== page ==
Brooklyn Journal of International Law

First Page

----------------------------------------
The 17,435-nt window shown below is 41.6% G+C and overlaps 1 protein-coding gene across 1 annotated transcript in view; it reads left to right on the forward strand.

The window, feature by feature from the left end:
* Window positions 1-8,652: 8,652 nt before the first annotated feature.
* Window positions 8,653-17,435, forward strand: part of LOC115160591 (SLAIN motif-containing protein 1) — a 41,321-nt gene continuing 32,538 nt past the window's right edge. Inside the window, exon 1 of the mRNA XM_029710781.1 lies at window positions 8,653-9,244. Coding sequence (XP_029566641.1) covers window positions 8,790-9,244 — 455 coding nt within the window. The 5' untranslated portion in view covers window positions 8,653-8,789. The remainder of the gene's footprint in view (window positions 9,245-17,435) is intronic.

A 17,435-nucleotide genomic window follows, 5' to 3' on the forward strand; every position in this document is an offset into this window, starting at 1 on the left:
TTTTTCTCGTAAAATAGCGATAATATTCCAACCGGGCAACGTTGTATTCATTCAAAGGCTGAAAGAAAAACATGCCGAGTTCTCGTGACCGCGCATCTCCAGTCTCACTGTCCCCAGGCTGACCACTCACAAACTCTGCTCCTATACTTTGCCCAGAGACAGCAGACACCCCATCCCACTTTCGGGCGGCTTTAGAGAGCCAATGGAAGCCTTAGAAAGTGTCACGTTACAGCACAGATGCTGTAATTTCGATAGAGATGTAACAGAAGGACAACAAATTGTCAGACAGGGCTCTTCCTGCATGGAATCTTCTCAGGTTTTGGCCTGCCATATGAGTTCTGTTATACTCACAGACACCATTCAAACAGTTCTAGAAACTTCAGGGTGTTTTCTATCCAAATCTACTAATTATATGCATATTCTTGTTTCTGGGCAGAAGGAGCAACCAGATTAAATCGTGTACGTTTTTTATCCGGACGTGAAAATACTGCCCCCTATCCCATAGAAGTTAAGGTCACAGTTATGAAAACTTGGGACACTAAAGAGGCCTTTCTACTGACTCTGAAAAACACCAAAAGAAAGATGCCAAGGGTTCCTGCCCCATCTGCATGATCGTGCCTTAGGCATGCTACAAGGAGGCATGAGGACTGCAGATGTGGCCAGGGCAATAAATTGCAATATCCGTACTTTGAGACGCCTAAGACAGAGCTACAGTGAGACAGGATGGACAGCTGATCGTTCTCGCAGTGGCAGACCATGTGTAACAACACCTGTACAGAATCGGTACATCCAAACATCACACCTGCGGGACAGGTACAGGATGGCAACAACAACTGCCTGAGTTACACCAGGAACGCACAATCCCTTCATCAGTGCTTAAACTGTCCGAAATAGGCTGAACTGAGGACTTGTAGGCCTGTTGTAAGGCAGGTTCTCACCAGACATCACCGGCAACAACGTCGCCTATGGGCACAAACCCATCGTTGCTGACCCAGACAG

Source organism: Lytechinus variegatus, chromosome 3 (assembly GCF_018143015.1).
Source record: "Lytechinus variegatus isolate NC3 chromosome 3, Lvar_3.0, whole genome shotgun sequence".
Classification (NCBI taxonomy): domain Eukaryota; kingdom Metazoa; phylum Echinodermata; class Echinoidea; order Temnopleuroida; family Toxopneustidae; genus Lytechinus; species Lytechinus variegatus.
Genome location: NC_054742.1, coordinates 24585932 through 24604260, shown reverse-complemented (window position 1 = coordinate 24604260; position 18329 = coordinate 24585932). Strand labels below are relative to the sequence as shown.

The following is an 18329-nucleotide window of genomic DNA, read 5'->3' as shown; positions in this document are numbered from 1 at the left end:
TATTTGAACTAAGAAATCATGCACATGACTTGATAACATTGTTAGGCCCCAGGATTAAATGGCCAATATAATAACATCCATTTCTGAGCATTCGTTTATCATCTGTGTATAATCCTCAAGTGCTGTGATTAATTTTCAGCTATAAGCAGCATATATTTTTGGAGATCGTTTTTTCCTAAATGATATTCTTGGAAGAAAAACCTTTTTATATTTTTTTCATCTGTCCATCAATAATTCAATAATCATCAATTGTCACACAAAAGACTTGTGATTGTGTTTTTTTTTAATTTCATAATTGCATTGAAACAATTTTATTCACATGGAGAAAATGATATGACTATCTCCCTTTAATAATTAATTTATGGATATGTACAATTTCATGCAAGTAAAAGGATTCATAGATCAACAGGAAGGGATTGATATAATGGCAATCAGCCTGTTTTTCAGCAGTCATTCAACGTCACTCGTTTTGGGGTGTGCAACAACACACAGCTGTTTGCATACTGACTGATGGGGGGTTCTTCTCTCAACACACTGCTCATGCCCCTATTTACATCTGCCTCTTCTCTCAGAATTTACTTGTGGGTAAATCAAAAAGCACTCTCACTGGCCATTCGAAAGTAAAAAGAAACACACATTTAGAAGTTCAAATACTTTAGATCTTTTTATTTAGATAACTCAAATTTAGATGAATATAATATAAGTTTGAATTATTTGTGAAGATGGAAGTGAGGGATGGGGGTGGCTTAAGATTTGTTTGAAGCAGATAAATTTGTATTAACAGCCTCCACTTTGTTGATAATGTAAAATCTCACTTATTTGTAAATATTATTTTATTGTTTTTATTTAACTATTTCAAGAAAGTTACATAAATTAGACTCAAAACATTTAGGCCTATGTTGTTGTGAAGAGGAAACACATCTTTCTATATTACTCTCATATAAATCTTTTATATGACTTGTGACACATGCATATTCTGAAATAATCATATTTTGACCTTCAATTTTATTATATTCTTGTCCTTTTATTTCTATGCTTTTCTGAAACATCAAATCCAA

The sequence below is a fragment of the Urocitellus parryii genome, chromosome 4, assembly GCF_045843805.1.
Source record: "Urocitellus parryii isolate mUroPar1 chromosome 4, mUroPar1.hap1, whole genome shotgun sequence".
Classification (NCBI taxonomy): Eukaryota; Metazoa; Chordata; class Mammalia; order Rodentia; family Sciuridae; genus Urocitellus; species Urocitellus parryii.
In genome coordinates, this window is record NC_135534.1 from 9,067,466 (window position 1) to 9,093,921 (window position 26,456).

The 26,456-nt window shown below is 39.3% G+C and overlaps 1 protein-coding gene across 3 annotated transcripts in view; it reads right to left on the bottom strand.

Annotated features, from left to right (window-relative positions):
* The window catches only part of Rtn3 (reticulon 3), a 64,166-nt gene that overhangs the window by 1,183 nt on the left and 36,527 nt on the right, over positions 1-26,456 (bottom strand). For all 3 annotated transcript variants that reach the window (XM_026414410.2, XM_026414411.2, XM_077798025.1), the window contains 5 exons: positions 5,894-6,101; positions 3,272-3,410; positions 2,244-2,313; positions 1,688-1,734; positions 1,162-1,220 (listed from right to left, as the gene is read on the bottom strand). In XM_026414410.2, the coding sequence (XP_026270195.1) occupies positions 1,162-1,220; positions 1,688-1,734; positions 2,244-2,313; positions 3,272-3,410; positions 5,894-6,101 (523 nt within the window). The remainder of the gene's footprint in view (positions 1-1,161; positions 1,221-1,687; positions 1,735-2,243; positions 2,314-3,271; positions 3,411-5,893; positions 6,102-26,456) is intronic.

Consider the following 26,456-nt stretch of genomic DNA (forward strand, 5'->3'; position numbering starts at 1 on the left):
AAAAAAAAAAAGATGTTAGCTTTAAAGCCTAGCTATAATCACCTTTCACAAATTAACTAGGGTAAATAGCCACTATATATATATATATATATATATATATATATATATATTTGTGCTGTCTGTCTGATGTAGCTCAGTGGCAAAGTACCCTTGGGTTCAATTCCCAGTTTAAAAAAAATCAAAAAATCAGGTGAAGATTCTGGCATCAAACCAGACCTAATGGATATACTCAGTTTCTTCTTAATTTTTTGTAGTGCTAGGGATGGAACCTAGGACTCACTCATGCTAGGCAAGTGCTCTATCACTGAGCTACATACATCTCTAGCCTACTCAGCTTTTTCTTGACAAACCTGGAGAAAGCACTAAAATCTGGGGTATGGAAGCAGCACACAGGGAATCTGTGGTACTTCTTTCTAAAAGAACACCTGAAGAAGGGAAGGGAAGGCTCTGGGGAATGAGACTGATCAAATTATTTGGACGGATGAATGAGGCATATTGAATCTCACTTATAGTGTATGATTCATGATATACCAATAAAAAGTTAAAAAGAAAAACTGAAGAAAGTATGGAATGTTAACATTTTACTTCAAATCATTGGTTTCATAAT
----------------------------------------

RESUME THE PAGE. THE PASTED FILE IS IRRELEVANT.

Iran is home to an estimated 300,000 members of the Bahá’í faith, a global religion that originated in Iran in the early nineteenth century. Since the faith’s inception, thousands of Bahá’ís have been killed, imprisoned, and tortured. Today, they are unable to attend colleges and universities, hold business licenses, bury their dead, or gather for worship. Since the Islamic Revolution in 1979, the current regime has worked to systemically impede the progress of the Bahá’í community. While hundreds of Bahá’ís have died at the hands of the current regime, the high threshold for bringing a case under the intent prong of Article II of the Genocide Convention (the “Convention”) makes it difficult to prosecute the Iranian government for genocide. As a religious group, the Bahá’í community is protected by the Convention. While the Convention states that genocide can be caused by the deliberate infliction of conditions of life calculated to bring about a group’s physical destruction, this language is restrictive, as it requires the intent to bring about the physical destruction of the group per se. This Note argues that in determining the culpability of Iran’s leadership, it should no longer be necessary to show that the current regime has an explicit plan to cause physical harm to the Bahá’í community. Instead, it should be required to show that there are structural devices in place that could foreseeably lead to its dissolution. This Note will examine the implications of the Convention’s limited and flawed definition, as well as how a broader and more structural definition could resolve the crisis facing the Bahá’í community in Iran. It will then describe the evolution of the substantive approach to human rights that emerged from the international women’s rights movement, as well as the human capabilities approach to rights developed by Amartya Sen and greatly expounded upon by Martha Nussbaum. Under this theory, human beings who do not have access to certain fundamental capabilities, such as the ability to bury their dead or educate their young, may be considered deprived of things that are fundamental to life, and at certain extremes, deprived of life itself. This Note suggests that the Convention be amended to include a two-prong definition of genocide that codifies the human capabilities approach and allows for the prosecution of state structures designed to completely incapacitate targeted groups like the Bahá’ís.